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Am I still responsible for the mortgage & property tax of the house we own together even if I don't live in the house anymore?

San Francisco, CA |
Filed under: Divorce

My ex-husband and still own a house together. I moved out a year and a half ago and he's still living in the house. Am still responsible for all the expenses, mainly the mortgage and the property tax, even though I haven't lived in the house for the last year and a half?

Attorney Answers 3


If you signed on the loan you are responsible for the mortgage. If you are on title you are responsible for the property taxes.
Your ex may be required to reimburse you, but that's something you will need to work out with him, or through your family law attorney.

The response given is not intended to create, nor does it create an ongoing duty to respond to questions. The response does not form an attorney-client relationship, nor is it intended to be anything other than the educated opinion of the author. It should not be relied upon as legal advice. The response given is based upon the limited facts provided by the person asking the question. To the extent additional or different facts exist, the response might possibly change. Dennis Brager is a Tax Attorney licensed to practice law only in the State of California. Responses are based solely on California law and Federal Tax Law unless stated otherwise. Any federal tax advice contained in this communication is not intended, nor written to be used, and may not be used, for the purpose of (i) avoiding penalties that may be imposed under the Internal Revenue Code or (ii) promoting, marketing or recommending to another party any tax-related matters addressed herein.

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This question should be posed to your divorce attorney. Hopefully, you addressed this issue in your divorce decree or settlement. However, if you signed on the loan for the house you would still legally be responsible for the mortgage. You are not personally liable for the property taxes, they run with the land. So if you don't pay them the county will place a lien on your house for the taxes and most likely foreclose if they are not paid within 5 years.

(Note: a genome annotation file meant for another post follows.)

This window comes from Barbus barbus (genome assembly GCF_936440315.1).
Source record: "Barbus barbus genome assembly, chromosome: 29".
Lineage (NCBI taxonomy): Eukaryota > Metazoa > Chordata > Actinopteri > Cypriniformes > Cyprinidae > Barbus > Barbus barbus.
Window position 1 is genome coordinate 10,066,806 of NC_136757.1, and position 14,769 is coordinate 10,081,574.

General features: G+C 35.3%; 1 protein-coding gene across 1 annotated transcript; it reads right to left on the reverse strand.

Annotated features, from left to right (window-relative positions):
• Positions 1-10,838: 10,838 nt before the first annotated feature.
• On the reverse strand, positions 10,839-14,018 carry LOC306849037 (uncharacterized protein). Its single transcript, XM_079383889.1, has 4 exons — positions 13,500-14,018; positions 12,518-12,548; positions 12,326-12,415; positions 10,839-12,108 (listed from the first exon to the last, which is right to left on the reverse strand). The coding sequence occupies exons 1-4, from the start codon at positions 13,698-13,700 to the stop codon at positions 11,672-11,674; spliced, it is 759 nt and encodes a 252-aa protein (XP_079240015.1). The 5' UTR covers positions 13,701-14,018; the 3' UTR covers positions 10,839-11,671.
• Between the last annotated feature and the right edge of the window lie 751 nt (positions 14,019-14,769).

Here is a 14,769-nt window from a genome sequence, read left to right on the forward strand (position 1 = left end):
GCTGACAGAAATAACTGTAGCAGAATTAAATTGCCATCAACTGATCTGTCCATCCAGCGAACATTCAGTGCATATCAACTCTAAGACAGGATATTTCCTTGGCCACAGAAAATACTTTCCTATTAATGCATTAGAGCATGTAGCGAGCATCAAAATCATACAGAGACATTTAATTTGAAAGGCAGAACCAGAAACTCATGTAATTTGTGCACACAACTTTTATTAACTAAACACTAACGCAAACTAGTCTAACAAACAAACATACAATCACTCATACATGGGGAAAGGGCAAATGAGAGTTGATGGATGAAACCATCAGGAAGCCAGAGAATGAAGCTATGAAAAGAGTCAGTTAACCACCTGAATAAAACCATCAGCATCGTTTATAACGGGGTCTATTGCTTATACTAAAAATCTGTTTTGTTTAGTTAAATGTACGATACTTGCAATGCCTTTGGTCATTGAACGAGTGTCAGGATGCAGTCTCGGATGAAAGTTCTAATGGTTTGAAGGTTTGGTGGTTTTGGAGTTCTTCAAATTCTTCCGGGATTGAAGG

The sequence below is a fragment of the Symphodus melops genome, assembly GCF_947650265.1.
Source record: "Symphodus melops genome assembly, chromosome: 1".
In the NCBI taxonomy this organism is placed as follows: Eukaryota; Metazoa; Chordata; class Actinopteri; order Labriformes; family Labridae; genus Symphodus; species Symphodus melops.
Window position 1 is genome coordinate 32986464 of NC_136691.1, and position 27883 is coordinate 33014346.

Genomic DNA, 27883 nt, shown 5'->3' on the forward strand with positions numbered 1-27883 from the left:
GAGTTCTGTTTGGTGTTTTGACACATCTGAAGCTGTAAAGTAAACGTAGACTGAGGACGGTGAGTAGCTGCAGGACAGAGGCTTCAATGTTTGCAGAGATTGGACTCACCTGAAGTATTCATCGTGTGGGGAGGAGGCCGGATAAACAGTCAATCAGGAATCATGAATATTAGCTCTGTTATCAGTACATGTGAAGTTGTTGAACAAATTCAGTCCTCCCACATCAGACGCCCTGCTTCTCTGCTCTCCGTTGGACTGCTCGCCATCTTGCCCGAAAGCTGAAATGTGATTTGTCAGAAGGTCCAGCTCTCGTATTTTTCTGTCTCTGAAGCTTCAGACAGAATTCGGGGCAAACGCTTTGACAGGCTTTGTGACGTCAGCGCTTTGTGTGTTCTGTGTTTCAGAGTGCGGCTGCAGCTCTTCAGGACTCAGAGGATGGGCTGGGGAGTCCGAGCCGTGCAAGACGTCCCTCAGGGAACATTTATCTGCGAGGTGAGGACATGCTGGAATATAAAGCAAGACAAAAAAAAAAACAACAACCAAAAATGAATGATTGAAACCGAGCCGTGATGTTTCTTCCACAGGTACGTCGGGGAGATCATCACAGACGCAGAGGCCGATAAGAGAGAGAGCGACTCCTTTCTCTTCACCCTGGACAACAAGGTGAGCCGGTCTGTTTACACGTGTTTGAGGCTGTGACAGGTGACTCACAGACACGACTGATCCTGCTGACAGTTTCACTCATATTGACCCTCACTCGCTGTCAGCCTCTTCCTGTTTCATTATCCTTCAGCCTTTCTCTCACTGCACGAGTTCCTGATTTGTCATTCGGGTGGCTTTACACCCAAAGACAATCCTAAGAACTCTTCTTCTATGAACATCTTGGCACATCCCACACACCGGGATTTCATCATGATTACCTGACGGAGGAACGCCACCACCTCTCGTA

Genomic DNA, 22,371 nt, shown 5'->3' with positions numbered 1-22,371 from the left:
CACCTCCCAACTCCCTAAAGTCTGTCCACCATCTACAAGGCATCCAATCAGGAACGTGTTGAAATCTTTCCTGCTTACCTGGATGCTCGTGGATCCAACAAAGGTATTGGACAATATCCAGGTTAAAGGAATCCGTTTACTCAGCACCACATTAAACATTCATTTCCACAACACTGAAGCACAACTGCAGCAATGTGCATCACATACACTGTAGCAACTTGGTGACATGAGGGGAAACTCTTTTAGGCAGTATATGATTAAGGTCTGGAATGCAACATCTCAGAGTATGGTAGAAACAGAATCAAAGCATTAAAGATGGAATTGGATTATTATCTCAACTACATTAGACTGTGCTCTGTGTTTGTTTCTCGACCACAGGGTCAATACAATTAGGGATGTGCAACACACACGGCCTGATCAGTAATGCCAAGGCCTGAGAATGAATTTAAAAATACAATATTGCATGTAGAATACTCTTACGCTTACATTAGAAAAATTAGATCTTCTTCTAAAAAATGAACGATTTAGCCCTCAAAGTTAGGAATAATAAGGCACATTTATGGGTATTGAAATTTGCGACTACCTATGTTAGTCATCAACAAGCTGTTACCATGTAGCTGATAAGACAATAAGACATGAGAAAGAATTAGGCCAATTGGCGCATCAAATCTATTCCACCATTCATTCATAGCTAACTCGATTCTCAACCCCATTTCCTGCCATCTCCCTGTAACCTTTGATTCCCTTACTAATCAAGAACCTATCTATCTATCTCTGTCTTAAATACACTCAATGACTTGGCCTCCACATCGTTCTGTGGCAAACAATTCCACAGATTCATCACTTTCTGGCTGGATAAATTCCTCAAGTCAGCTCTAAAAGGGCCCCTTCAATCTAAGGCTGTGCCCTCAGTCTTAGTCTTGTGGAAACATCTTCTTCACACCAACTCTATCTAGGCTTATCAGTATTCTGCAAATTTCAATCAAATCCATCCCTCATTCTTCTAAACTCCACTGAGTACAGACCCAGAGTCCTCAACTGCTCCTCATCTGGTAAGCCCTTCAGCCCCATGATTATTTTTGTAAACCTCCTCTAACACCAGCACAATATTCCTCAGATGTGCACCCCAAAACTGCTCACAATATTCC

Any individual seeking legal advice for their own situation should retain their own legal counsel as this response provides information that is general in nature and not specific to any person's unique situation. Circular 230 Disclaimer - Advice given in this response cannot be used to eliminate penalties with the IRS or any other governmental agency.

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If your name is on the loan, then you are responsible and your credit can be damaged if the bill is not paid. If you are not on the loan, then its not your problem.

THESE COMMENTS ARE NOT LEGAL ADVICE. They are provided for informational purposes only. Actual legal advice can only be provided after consultation by an attorney licensed in your jurisdiction. Answering this question does not create an attorney-client relationship or otherwise require further consultation.

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